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Sen. Debbie Stabenow’s 2020 Report Card

Senior Senator from Michigan
Democrat
Serving Jan 3, 2001 – Jan 3, 2025


These statistics cover Stabenow’s record during the 116th Congress (Jan 3, 2019-Jan 3, 2021) and compare her to other senators also serving at the end of the session. Last updated on Jan 30, 2021.

A higher or lower number below doesn’t necessarily make this legislator any better or worse, or more or less effective, than other Members of Congress. We present these statistics for you to understand the quantitative aspects of Stabenow’s legislative career and make your own judgements based on what activities you think are important.

Keep in mind that there are many important aspects of being a legislator besides what can be measured, such as constituent services and performing oversight of the executive branch, which aren’t reflected here.

 

Got their bills out of committee the 2nd least often compared to Senate Party Leaders

Most bills and resolutions languish in committee without any action. Stabenow introduced 5 bills in the 116th Congress that got past committee and to the floor for consideration.

Those bills were: S. 1268: PACT Act; S. 2295: GLRI Act of 2019; S.Res. 75: A resolution honoring the life, …; S.Res. 132: A resolution honoring the life …; S.Res. 656: A resolution recognizing the importance …

Compare to all Senate Party Leaders (7th percentile); Senate Democrats (11th percentile); Serving 10+ Years (9th percentile); All Senators (12th percentile).


 

Ranked the 3rd bottom/follower compared to Senate Party Leaders

Our unique leadership analysis looks at who is cosponsoring whose bills. A higher score shows a greater ability to get cosponsors on bills.

For more, see our methodology. Note that because on this page only legislative activity in the 116th Congress is considered, the leadership score here may differ from Stabenow’s score elsewhere on GovTrack.

Compare to all Senate Party Leaders (14th percentile); Senate Democrats (30th percentile); Serving 10+ Years (28th percentile); All Senators (41st percentile).


 

Was 3rd most absent in votes compared to Senate Party Leaders

Stabenow missed 5.0% of votes (36 of 720 votes) in the 116th Congress. View Stabenow’s Profile »

Compare to all Senate Party Leaders (79th percentile); Serving 10+ Years (74th percentile); All Senators (72nd percentile).


 

Introduced the 3rd fewest bills compared to Senate Party Leaders (tied with 1 other)

Stabenow introduced 39 bills and resolutions in the 116th Congress. View Bills »

Compare to all Senate Party Leaders (14th percentile); Senate Democrats (15th percentile); Serving 10+ Years (28th percentile); All Senators (28th percentile).


 

Got the 4th fewest cosponsors on their bills compared to Senate Party Leaders

Stabenow’s bills and resolutions had 306 cosponsors in the 116th Congress. Securing cosponsors is an important part of getting support for a bill, although having more cosponsors does not always mean a bill will get a vote. View Bills »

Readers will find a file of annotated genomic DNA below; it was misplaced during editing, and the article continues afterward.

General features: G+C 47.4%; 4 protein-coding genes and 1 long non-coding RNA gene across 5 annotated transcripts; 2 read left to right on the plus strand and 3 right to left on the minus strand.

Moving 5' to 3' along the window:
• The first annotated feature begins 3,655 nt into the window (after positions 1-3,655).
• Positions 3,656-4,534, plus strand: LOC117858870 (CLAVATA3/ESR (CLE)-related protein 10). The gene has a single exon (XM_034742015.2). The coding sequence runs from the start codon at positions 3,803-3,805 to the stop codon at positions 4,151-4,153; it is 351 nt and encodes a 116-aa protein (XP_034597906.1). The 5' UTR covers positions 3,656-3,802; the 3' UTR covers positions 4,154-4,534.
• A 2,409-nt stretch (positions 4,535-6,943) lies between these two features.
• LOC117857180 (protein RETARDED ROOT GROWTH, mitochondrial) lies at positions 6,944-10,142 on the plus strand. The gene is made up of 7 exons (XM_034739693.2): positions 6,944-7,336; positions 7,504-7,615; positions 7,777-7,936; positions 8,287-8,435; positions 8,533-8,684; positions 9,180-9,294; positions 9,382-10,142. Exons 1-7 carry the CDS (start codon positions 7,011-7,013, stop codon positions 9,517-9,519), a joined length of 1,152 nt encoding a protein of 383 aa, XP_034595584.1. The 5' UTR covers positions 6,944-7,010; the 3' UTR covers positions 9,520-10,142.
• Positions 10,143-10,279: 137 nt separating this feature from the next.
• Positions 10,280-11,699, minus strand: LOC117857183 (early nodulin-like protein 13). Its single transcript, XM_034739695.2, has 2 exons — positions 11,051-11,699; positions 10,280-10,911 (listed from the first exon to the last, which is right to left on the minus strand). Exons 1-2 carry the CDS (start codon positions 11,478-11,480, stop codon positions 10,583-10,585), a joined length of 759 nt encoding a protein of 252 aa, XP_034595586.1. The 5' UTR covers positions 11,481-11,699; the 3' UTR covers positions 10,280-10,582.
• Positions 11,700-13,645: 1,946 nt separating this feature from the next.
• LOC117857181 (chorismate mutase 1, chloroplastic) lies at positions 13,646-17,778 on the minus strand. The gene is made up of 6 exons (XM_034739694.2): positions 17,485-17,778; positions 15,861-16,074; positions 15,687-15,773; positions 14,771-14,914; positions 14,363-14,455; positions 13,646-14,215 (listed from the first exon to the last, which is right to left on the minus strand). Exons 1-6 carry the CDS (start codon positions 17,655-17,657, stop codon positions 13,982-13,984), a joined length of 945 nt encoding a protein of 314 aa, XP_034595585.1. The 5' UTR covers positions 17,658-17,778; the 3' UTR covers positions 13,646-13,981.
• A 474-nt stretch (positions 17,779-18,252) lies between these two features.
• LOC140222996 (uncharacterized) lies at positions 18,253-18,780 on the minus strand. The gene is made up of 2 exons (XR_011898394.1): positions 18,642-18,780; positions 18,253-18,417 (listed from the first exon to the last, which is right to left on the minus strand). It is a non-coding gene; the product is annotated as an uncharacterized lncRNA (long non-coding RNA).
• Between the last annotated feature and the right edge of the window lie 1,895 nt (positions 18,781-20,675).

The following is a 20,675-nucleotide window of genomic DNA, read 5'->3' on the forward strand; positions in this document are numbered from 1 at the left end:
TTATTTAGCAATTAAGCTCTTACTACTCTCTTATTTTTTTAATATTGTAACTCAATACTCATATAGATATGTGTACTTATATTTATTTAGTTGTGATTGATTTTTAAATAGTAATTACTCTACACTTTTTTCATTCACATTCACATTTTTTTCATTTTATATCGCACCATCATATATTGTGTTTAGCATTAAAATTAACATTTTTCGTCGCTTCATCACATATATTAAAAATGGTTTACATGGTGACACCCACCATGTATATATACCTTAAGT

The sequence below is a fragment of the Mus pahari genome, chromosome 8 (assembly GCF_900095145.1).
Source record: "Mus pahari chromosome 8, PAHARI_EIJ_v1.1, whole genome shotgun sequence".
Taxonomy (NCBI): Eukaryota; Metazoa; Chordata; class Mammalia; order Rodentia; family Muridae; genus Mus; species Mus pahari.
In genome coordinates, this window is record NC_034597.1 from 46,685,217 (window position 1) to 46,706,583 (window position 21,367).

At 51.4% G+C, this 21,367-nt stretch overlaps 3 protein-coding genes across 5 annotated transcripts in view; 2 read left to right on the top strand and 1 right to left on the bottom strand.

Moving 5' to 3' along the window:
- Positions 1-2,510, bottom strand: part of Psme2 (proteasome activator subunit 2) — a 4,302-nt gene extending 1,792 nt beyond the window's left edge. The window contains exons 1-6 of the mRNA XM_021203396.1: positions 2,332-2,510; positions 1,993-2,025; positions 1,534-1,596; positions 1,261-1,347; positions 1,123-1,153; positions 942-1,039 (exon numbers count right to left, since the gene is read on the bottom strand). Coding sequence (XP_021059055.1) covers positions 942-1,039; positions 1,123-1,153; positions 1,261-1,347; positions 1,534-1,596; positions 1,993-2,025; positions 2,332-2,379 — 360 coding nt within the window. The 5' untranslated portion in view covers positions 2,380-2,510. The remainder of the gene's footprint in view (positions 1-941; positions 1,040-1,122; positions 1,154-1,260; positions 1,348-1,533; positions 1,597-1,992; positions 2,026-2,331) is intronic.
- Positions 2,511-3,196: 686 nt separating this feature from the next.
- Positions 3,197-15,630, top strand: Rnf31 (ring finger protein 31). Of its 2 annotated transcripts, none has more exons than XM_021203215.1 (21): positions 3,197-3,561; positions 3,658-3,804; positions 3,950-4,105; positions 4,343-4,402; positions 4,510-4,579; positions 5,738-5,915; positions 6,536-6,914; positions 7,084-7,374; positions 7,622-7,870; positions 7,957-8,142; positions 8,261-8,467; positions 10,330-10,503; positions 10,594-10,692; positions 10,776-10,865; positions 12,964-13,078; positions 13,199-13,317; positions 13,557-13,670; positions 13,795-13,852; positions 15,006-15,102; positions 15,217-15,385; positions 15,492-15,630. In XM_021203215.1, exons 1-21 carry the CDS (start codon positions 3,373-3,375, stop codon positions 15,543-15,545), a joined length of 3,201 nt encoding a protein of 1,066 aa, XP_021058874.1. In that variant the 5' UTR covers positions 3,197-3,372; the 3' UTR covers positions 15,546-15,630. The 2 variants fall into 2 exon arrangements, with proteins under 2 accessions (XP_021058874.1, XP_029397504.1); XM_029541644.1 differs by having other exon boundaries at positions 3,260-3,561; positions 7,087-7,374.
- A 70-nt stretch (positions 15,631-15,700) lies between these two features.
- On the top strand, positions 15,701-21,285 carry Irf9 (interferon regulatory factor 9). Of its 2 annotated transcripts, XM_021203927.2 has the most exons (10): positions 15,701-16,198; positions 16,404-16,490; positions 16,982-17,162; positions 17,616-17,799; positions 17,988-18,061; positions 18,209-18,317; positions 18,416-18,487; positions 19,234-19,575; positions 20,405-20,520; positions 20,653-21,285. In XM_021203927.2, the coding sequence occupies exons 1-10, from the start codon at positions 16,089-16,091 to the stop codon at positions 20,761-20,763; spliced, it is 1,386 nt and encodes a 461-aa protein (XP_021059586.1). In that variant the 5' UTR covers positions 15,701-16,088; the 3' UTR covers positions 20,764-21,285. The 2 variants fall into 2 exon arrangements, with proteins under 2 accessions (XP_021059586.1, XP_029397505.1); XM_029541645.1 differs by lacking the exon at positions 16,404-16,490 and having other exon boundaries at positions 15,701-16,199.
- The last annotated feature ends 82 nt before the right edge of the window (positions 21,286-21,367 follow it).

Compare to all Senate Party Leaders (21st percentile); Senate Democrats (26th percentile); Serving 10+ Years (35th percentile); All Senators (45th percentile).


 

Got influential cosponsors the 4th least often compared to Senate Democrats (tied with 3 others)

3 of Stabenow’s bills and resolutions in the 116th Congress had a cosponsor who was a chair or ranking member of a committee that the bill was referred to. Getting support from committee leaders on relevant committees is a crucial step in moving legislation forward.

Those bills were: S. 824: Excellence in Mental Health and …; S. 1372: PFAS Accountability Act of 2019; S.Res. 727: A resolution designating September 2020 …

Compare to all Senate Party Leaders (7th percentile); Senate Democrats (7th percentile); Serving 10+ Years (11th percentile); All Senators (21st percentile).


 

Wrote the 4th fewest laws compared to Senate Party Leaders (tied with 3 others)

Stabenow introduced 2 bills that became law, including via incorporation into other measures, in the 116th Congress. Keep in mind that it takes a law to repeal a law. Very few bills ever become law. View Enacted Bills »

Those bills were: S. 1268: PACT Act; S. 2295: GLRI Act of 2019

Compare to all Senate Party Leaders (21st percentile); Senate Democrats (13th percentile); Serving 10+ Years (7th percentile); All Senators (14th percentile).

The legislator must be the primary sponsor of the bill or joint resolution that was enacted or the primary sponsor of a bill or joint resolution for which at least about one third of its text was incorporated into another bill or joint resolution that was enacted as law, as determined by an automated analysis. While a legislator may lay claim to authoring other bills that became law, these cases are difficult for us to track quantitatively. We also exclude bills where the sponsor’s original intent is not in the final bill.